# Corrr package

From my previous post, I did mention about the use of network plot from ‘corrr’ package in visualizing correlation matrices. So, for this time, I’m going to share with you on how to create your own correlation network plot by using ‘corrr’ package in a quick way and also how do we actually interpret it in short.

# Installation

Download and install the ‘corrr’ and ‘magrittr’ R packages from CRAN for the first time before we can make use of the functions from it.

```
install.packages("corr")
install.packages("magrittr")
```

# Network plot

```
library('corrr')
library('magrittr')
iris[,1:4] %>% correlate( ) %>% network_plot(min_cor = 0.3)
```

We are required to load the ‘corrr’ package every time when we are intended to use the functions from it.

For this case, I select only the numeric variables from **‘iris’** dataset in plotting a correlation network plot.

**correlate( )** function works just like a **cor( )** function do, except it provides you the ability to render the output in a table form (tibble).

However, **min_cor** which included inside the function of **network_plot** specifies the minimum correlation value(in absolute scale) to be plotted in a network plot.

‘%>%’ is a forward pipe operator from the package of ‘magrittr’. It is used instead of parenthesis,‘( )’ because the use of parenthesis sometimes makes our R code difficult to read and understand. For an example:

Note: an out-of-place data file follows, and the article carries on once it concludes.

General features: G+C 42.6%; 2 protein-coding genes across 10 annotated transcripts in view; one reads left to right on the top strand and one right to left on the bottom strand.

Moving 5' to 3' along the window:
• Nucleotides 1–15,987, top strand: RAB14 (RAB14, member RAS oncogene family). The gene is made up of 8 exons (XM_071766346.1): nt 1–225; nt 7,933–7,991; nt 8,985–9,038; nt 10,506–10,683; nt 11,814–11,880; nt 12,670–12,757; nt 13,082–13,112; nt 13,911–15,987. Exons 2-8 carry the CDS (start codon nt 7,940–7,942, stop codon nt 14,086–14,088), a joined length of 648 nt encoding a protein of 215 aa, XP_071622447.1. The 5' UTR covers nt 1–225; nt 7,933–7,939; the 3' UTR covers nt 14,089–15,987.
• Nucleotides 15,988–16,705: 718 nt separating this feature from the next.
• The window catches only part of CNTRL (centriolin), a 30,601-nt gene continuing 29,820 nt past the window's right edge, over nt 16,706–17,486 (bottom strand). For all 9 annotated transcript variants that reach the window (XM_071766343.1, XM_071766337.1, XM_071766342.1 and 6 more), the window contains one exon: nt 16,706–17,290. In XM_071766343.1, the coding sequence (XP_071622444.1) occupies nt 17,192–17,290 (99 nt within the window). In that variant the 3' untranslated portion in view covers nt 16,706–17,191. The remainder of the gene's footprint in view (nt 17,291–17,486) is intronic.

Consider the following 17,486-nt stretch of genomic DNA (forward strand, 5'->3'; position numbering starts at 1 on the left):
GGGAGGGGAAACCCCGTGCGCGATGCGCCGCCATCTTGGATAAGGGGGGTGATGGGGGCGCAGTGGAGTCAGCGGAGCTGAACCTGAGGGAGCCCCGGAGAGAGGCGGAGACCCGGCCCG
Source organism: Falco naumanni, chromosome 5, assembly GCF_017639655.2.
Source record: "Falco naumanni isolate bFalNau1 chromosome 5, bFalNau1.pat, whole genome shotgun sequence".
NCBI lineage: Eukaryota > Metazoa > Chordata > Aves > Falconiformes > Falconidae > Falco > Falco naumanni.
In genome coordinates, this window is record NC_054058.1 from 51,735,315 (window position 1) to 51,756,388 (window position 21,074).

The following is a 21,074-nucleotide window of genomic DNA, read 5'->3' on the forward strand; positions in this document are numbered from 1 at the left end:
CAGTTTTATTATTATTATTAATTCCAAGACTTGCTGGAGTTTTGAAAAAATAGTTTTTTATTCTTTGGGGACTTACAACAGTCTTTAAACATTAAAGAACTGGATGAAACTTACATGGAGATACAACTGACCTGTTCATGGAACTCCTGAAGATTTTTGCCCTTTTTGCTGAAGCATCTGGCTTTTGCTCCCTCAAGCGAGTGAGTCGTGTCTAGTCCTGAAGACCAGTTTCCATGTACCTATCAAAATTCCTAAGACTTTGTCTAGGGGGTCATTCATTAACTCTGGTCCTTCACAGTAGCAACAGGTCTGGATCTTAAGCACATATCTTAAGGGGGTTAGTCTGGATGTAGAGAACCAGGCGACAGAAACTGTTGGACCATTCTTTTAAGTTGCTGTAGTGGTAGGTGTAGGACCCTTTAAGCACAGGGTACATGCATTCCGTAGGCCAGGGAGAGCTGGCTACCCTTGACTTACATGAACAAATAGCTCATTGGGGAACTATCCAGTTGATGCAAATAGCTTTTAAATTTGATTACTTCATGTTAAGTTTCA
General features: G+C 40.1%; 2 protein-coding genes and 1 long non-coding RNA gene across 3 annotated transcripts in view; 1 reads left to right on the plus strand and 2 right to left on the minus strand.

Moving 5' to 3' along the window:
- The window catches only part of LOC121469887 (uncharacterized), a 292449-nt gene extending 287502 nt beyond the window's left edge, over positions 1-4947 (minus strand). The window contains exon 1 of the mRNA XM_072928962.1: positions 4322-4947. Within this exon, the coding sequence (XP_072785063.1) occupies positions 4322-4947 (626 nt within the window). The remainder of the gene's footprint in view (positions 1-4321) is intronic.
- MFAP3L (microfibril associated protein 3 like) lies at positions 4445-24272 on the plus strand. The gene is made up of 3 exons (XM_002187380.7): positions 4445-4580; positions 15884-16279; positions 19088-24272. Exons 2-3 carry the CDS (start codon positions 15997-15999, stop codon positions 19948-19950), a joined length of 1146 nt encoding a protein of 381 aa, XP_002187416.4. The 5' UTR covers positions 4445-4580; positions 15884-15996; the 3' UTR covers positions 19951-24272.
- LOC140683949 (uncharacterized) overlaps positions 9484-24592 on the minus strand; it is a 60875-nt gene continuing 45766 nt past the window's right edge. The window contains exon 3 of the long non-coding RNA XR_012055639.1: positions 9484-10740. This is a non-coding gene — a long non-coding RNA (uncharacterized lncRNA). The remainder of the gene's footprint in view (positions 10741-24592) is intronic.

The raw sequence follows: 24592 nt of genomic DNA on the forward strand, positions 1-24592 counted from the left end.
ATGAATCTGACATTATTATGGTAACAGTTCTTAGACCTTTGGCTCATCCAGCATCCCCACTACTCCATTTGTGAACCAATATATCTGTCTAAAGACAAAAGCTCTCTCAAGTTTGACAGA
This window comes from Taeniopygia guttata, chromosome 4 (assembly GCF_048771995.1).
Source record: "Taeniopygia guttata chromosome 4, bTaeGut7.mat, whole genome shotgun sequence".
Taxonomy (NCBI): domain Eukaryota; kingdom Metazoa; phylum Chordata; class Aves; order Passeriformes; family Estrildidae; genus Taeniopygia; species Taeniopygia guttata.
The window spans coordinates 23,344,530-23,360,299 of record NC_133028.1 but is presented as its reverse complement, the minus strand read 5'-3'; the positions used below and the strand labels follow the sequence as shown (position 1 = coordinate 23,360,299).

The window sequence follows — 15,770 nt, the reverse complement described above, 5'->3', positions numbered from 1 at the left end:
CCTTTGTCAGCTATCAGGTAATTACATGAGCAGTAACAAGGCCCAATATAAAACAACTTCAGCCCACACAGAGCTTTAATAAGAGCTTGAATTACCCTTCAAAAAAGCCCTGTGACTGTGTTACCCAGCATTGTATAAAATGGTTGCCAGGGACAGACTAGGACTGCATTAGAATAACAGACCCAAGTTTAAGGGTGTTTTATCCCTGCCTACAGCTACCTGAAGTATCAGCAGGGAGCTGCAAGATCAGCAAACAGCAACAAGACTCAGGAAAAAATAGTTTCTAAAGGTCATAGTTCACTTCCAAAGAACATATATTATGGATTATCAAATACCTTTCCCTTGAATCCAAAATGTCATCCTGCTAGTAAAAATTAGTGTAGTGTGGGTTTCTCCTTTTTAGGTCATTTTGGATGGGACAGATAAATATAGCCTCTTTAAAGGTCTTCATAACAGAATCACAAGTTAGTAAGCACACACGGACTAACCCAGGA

`network_plot(correlate(data_name), min_cor=0.3)`

Compare with the use of pipe operator, ‘%>%’:

`data_name %>% correlate( ) %>% network_plot(min_cor = 0.3)`

All of these can be summarised as below:

Function | Description |
---|---|

correlate( ) | View all correlation values among variables in a table |

network_plot( ) | Plot a correlation network plot |

min_cor | Minumum correlation value to be plotted in a network plot |

%>% | Make R code easy to read and understand. |

# Explanation

Each path connecting from a variable to another variable represents a correlation value, r.

A path with blue color represents a positive correlation between two variables.

A red color path indicates a negative correlation between two quantitative variables.

Width and transparency of path explain the magnitude of a correlation between two variables. The path is narrow and transparent when the strength of correlation between two variables is weak.

## Example

From the diagram above, it can be showed that the negative correlation between ‘hp’ and ‘mpg’ is much more stronger than the correlation between ‘hp’ and ‘drat’.

```
cor(mtcars$hp,mtcars$mpg)
[1] -0.7761684
# correlation coefficient for 'hp' and 'mpg'
cor(mtcars$hp, mtcars$drat)
[1] -0.4487591
# correlation coefficient for 'mpg' and 'drat'
```

That’s all from me. Thank you.